Friday December 27, 2013
Though optimally located in the center of the French quarter, Jan and I are uncertain of what we should do for the day. Roaming its tourist-crammed streets yet another time is getting old. We think of taking one of the carriage tours recommended by friends but are put off by the drivers and prices. Instead we sign up for a two-hour full city bus tour beginning at 2:00 p.m.
To make use of the time before then without extensive walking, we take the streetcar along the levee to the river ferry terminal. Probably due to its major diversion by dams upriver, the Mississippi isn’t as impressive here as we’d expected.
But on the ride across, the sight of a tug maneuvering a huge barge through the current at the crescent curve which accounts for the City’s original location gives a sense of being at the drain point of a whole continent.
Following a suggestion in The Unfathomable City, we pick historic Mandina’s Restaurant as a destination for lunch. It’s another gratifying streetcar ride to an outlying district, partly through a vast construction site of new medical facilities. The restaurant is located in a charming old frame house and packed with animated locals, but the supposedly distinctive Italian-Creole food is not worth the cost or the long wait.
The streetcar back is delayed by traffic jams and we are concerned that we will miss our tour. I run ahead to reach the meeting point just in the nick of time, and the dispatcher tells me the bus is late but will wait for Jan. I’m relieved to see her shouldering her way through the crowd before it arrives, but then it turns out to be an hour late.
Sipping Vodka daiquiris from the adjoining dispensary relieves our impatience, but most of the other waiting passengers ask for their money back and leave. The apologetic young man who finally shows up explains that the delay was caused by unexpected traffic congestion and the dispatcher’s mistakes. He offers little information about the city sights we pass, but stirring stories about his family’s escape from the flooding and his sister’s permanent mental derangement resulting from it. Only when he stops behind another tour bus outside a cemetery in the Ninth Ward do we learn that he’s just a driver delivering us to the guide and the rest of the group.
By this time the confusion of the delays combined with the effects of the daiquiri have rendered us receptive to whatever happens next. The real guide, whose name I regret not learning, is a round, white-haired gentleman with a sonorous voice and a preacherly eloquence.
He regales us with the some of the peculiarities of NOLA’s necropolis culture, among them that bodies cannot be buried but are housed in weighted above-ground tombs to accommodate flooding and that crypts are continually recycled because the summer heat quickly decomposes earlier remains.
Sinking into the driver’s seat as if it were a bathtub, he drives us through the adjoining neighborhood, pointing out the modest homes of legendary musicians like Fats Domino and the Marsalis brothers, all of whom he knows personally, and tells us that the government was interested in reconstructing this district after the failure of the ship canal dykes because its artists form an important part of the economy. He assures us that contrary to earlier occasions when dykes around low-income areas were deliberately breached to protect the precincts of the wealthy, the worst destruction of Katrina was caused merely by the negligence of the Army Corps of Engineers.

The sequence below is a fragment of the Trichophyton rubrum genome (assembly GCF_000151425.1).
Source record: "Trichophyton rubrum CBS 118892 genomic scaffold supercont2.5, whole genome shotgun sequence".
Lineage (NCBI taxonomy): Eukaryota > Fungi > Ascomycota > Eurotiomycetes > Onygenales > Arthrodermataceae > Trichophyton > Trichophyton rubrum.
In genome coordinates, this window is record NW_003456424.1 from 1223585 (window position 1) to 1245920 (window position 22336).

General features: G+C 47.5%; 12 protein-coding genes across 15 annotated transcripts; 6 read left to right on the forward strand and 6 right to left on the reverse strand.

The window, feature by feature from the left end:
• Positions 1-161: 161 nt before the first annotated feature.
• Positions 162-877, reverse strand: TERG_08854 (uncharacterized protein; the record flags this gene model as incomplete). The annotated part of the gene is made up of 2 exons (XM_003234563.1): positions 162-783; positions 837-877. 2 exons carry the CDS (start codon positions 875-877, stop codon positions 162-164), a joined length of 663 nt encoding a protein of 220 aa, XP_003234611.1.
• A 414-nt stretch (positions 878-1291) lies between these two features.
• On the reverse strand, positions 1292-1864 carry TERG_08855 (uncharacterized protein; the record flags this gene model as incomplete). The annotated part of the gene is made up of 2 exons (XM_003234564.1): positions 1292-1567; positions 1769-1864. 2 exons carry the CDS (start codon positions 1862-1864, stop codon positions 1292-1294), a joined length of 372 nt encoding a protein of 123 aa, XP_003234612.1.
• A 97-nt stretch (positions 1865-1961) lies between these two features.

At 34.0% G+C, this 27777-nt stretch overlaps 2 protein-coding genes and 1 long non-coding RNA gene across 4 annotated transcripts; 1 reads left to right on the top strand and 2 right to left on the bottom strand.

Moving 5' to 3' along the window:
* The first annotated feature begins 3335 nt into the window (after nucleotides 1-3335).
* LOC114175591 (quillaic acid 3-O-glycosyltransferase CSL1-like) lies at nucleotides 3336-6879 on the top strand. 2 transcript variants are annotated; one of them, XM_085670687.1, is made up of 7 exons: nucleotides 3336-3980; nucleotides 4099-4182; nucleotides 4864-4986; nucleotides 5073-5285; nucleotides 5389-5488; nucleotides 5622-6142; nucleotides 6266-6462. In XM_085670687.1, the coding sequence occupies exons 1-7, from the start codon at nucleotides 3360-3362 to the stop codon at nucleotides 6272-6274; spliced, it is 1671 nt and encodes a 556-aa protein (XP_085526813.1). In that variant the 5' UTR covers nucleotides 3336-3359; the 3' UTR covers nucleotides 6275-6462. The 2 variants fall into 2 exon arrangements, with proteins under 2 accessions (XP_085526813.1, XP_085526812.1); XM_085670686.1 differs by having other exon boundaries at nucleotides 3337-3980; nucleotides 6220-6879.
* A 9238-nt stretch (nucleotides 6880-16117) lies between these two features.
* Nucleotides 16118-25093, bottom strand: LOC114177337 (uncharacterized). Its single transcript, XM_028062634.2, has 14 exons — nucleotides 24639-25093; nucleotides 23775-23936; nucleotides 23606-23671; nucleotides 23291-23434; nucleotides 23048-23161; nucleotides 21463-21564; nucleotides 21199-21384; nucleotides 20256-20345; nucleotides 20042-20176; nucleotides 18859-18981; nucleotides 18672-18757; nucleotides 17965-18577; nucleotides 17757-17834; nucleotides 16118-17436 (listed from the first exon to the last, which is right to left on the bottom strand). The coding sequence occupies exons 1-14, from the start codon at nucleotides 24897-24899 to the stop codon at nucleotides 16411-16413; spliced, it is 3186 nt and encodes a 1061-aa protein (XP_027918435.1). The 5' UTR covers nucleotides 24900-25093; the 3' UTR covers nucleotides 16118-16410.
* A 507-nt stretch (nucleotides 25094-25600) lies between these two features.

The onset of dark and the heavily tinted windows of the bus make it impossible to see or photograph the features of the city through which he drives us for the next two hours. But he’s a good enough story teller to keep the tour group engaged and laughing.
Many of the district’s modest houses have been refurbished by Habitat for Humanity and lifted three feet off the ground on cinder block piers. Some remain dilapidated and some lots are cleared while owners wait for property values to rise. Many are only about ten feet wide. At first I think they were former slave quarters, but then see that they extend far toward the back of the lot. Called Creole Cottages or Shotgun houses, we learn they were designed like this before the advent of fans or air conditioning to promote cross ventilation in the unbearable summer heat.
We hear of the development of the different faubourgs or neighborhoods by ingenious and often scandalous land developers over two centuries, the division of the city into downriver Creole and upriver “American” districts, the unceasing corruption of city politicians, many of whom go directly from office to jail, about universities and private schools and mardi-gras parade routes and the demolition of sections of the French Quarter replaced by disastrous city housing projects, of the outrageous number of annual murders, of the benefits and losses of gentrification since Katrina, and about the architectural styles and residents’ private lives of countless houses.
We’re dropped off in another traffic jam a block from our hotel, the city now packed with New Year’s eve visitors arriving as we prepare to leave. Thrashed by our colds, we retreat to our hotel, again forgoing the chance to taste the nightlife and the music, but inspired enough by the surroundings to seek more alcoholic relief. A big bouncer at a strip joint on Bourbon Street informs me that the best place to buy a bottle is the CVS around the corner. Hurrying back to our room with my paper bag through the earsplitting noise of revelers, I feel as excited as any of them.
For more and full-size pictures, click here